In Estrela, the Estrela Basilica — or Royal Basilica and Convent of the Most Sacred Heart of Jesus — is a basilica and ancient Carmelite convent commissioned by Queen Maria I of Portugal, which had been promised to her if she gave birth to a son. The construction period was from 1779 to 1790, so the building exhibits both the late baroque and neoclassical styles and houses statues of saints and allegorical figures. Due to its architecture and style, the Basilica is considered to be one of the most beautiful churches in Europe. On the other side of this monument are the Jardins da Estrela. These gardens were built during the 19th century and are known for their beauty, as well as their many statues and plant and animal species.
Located in the outskirts of the city, Cascais is a short journey by train from the city centre and also happens to be one of the most sought-after destinations by both national and international visitors. Known for its gorgeous beaches such as Tamariz, Rainha and Santa Marta, you will find yourself enjoying the sun and wishing to jump into the water for a swim. Cascais is also renowned for its gastronomy, offering the best seafood dishes, as well as many other traditional foods. Pay a visit to the old Santa Marta Lighthouse and Museum for a splash of nautical history, or for those who want to experience art at its best, make sure to check out Paula Rego’s paintings at her art gallery Casa das Histórias (House of Stories). If history is more your scene, there are plenty of museums where you can enrich your knowledge: the Palácio da Citadela de Cascais, Museu do Mar and the Museu Condes de Castro Guimarães to name but a few.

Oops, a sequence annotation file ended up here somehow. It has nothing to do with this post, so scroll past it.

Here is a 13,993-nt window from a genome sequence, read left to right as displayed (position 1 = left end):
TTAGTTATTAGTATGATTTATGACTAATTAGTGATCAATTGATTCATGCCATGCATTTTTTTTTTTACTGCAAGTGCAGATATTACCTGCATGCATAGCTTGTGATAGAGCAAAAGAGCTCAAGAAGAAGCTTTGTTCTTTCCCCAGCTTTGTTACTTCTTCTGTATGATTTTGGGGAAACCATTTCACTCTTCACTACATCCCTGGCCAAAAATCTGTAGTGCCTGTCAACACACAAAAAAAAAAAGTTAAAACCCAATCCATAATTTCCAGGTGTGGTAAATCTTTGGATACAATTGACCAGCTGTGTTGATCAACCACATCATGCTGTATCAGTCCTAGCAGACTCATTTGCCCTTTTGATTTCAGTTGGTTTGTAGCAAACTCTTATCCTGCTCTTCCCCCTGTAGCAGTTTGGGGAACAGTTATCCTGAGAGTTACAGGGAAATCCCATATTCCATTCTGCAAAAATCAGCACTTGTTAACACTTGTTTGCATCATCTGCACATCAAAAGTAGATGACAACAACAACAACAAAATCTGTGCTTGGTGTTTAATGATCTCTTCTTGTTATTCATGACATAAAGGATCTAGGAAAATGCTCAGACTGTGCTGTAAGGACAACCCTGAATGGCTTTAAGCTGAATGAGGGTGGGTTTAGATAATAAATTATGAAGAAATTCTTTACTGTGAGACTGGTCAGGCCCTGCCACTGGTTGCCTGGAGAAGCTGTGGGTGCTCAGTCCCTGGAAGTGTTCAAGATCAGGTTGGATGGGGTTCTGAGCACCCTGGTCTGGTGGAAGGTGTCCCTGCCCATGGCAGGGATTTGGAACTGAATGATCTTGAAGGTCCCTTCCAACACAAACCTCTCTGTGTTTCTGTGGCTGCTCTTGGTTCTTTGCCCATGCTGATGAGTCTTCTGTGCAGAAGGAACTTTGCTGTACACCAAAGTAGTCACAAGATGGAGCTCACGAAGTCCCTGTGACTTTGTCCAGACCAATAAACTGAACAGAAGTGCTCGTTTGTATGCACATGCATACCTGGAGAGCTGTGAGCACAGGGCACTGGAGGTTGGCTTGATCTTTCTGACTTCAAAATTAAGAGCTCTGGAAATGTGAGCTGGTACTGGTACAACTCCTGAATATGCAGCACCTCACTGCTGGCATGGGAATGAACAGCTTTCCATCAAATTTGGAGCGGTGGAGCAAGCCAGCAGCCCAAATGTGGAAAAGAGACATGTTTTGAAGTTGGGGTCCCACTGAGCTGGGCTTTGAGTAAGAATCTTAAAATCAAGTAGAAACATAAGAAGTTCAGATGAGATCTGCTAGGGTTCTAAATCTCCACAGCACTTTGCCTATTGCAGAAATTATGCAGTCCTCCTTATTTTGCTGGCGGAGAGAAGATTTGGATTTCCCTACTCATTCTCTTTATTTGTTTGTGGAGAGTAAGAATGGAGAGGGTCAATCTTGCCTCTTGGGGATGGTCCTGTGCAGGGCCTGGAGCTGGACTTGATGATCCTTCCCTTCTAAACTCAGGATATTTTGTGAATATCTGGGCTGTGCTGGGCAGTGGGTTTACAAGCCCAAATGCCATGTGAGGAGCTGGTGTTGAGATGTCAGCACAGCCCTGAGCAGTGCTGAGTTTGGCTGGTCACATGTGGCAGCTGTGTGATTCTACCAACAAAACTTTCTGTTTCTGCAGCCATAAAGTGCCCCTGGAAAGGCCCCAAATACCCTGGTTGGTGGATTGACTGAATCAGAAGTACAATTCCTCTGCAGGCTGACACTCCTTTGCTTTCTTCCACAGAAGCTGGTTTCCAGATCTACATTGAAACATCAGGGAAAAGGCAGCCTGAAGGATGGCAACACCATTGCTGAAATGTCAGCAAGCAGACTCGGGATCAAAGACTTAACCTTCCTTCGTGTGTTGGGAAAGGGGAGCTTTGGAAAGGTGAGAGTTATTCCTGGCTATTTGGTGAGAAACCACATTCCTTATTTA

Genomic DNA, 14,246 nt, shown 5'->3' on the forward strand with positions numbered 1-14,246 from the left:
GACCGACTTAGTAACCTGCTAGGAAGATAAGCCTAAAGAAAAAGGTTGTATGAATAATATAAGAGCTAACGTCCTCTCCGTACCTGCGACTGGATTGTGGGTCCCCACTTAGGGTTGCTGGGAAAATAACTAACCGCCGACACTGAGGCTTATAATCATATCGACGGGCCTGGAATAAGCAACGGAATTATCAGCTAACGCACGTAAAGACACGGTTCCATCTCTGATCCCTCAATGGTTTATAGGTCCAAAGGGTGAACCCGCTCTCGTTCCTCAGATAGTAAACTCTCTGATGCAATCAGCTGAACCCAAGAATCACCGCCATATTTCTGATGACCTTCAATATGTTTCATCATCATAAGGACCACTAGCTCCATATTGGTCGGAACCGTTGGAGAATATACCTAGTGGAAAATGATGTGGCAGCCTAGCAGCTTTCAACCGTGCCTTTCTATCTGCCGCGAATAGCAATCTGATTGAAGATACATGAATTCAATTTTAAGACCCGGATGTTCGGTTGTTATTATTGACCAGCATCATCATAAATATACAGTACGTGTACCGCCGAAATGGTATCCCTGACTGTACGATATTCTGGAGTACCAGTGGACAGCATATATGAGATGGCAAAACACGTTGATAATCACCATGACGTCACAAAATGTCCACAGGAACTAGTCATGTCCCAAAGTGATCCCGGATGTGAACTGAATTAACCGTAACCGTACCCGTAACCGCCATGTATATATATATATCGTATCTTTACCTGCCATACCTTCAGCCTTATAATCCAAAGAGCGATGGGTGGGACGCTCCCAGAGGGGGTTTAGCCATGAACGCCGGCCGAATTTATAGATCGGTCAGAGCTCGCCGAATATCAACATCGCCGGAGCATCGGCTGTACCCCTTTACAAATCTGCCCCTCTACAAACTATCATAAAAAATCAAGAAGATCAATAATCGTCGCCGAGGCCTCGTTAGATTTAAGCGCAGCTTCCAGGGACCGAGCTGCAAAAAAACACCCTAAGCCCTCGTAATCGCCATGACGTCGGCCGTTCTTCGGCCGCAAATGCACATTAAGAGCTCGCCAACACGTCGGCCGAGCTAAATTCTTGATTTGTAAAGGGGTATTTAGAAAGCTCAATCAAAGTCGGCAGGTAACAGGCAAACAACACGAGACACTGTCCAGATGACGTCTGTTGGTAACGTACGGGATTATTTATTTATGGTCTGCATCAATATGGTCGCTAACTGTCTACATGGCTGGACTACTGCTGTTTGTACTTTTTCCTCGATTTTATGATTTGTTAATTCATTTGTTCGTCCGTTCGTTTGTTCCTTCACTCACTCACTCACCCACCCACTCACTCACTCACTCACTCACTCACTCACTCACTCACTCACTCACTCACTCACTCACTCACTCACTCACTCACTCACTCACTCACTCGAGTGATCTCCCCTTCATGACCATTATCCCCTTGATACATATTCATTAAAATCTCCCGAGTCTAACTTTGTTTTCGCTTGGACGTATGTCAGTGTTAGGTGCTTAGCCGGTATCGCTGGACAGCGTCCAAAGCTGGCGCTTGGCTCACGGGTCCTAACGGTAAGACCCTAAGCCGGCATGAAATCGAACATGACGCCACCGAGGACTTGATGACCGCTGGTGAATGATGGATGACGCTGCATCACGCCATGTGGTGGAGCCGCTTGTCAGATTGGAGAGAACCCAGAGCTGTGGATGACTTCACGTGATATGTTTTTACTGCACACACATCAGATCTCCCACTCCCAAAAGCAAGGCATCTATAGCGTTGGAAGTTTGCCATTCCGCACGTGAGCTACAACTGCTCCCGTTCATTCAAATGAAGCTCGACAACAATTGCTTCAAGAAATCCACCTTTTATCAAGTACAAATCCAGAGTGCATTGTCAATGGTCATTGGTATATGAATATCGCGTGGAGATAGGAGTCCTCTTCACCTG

In Almada, take the time to have a look at the Cristo Rei, or the Christ the King statue; a Catholic monument and shrine dedicated to the Sacred Heart of Jesus Christ overlooking the city of Lisbon. Everyone is welcome to go up to the top and have a look at the most amazing views of this wondrous city. Not to mention, along the coastal area of Caparica you can also find some of the best beaches in the country. While you are enjoying the coast, why not try some delicious seafood restaurants along the beaches, including Sentido do Mar and Unik Lounge.
Almada, Lisbon, Portugal
By Isa Morais